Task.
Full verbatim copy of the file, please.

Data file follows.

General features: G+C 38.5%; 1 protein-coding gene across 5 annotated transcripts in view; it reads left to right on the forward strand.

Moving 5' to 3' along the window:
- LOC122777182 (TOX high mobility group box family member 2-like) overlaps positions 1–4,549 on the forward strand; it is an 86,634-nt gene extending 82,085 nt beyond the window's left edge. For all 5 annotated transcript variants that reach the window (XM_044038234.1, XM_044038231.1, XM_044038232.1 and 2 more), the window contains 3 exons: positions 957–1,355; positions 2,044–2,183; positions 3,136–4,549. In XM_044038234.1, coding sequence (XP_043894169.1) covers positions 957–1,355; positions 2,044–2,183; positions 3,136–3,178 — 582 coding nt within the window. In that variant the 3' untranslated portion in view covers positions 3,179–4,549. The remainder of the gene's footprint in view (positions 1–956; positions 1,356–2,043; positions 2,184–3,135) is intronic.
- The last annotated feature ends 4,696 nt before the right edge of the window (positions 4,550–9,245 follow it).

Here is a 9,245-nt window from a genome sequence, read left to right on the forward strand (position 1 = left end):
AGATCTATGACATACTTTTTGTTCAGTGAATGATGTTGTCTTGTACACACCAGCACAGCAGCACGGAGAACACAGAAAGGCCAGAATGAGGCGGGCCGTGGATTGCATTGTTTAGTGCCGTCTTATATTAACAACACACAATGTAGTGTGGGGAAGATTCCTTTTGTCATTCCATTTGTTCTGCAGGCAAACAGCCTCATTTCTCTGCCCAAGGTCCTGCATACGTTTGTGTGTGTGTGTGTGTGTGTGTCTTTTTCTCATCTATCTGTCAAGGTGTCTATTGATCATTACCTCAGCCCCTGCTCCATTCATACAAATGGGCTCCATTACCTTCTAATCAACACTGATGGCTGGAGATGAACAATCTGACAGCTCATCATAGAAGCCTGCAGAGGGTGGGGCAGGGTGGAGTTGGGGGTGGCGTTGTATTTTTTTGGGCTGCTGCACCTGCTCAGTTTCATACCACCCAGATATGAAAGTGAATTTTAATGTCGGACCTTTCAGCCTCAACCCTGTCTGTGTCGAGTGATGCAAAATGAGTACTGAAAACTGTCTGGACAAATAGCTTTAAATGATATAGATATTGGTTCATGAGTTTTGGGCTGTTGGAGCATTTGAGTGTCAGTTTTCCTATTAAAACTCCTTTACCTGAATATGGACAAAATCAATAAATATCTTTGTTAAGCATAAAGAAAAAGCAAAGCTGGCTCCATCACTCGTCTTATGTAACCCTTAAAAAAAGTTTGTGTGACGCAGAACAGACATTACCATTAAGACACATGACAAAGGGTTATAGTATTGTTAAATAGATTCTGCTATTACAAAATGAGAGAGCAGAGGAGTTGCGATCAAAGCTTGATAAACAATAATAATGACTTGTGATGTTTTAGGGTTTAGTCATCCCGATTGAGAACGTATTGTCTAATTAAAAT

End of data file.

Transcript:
General features: G+C 38.5%; 1 protein-coding gene across 5 annotated transcripts in view; it reads left to right on the forward strand.

Moving 5' to 3' along the window:
- LOC122777182 (TOX high mobility group box family member 2-like) overlaps positions 1–4,549 on the forward strand; it is an 86,634-nt gene extending 82,085 nt beyond the window's left edge. For all 5 annotated transcript variants that reach the window (XM_044038234.1, XM_044038231.1, XM_044038232.1 and 2 more), the window contains 3 exons: positions 957–1,355; positions 2,044–2,183; positions 3,136–4,549. In XM_044038234.1, coding sequence (XP_043894169.1) covers positions 957–1,355; positions 2,044–2,183; positions 3,136–3,178 — 582 coding nt within the window. In that variant the 3' untranslated portion in view covers positions 3,179–4,549. The remainder of the gene's footprint in view (positions 1–956; positions 1,356–2,043; positions 2,184–3,135) is intronic.
- The last annotated feature ends 4,696 nt before the right edge of the window (positions 4,550–9,245 follow it).

Here is a 9,245-nt window from a genome sequence, read left to right on the forward strand (position 1 = left end):
AGATCTATGACATACTTTTTGTTCAGTGAATGATGTTGTCTTGTACACACCAGCACAGCAGCACGGAGAACACAGAAAGGCCAGAATGAGGCGGGCCGTGGATTGCATTGTTTAGTGCCGTCTTATATTAACAACACACAATGTAGTGTGGGGAAGATTCCTTTTGTCATTCCATTTGTTCTGCAGGCAAACAGCCTCATTTCTCTGCCCAAGGTCCTGCATACGTTTGTGTGTGTGTGTGTGTGTGTGTCTTTTTCTCATCTATCTGTCAAGGTGTCTATTGATCATTACCTCAGCCCCTGCTCCATTCATACAAATGGGCTCCATTACCTTCTAATCAACACTGATGGCTGGAGATGAACAATCTGACAGCTCATCATAGAAGCCTGCAGAGGGTGGGGCAGGGTGGAGTTGGGGGTGGCGTTGTATTTTTTTGGGCTGCTGCACCTGCTCAGTTTCATACCACCCAGATATGAAAGTGAATTTTAATGTCGGACCTTTCAGCCTCAACCCTGTCTGTGTCGAGTGATGCAAAATGAGTACTGAAAACTGTCTGGACAAATAGCTTTAAATGATATAGATATTGGTTCATGAGTTTTGGGCTGTTGGAGCATTTGAGTGTCAGTTTTCCTATTAAAACTCCTTTACCTGAATATGGACAAAATCAATAAATATCTTTGTTAAGCATAAAGAAAAAGCAAAGCTGGCTCCATCACTCGTCTTATGTAACCCTTAAAAAAAGTTTGTGTGACGCAGAACAGACATTACCATTAAGACACATGACAAAGGGTTATAGTATTGTTAAATAGATTCTGCTATTACAAAATGAGAGAGCAGAGGAGTTGCGATCAAAGCTTGATAAACAATAATAATGACTTGTGATGTTTTAGGGTTTAGTCATCCCGATTGAGAACGTATTGTCTAATTAAAAT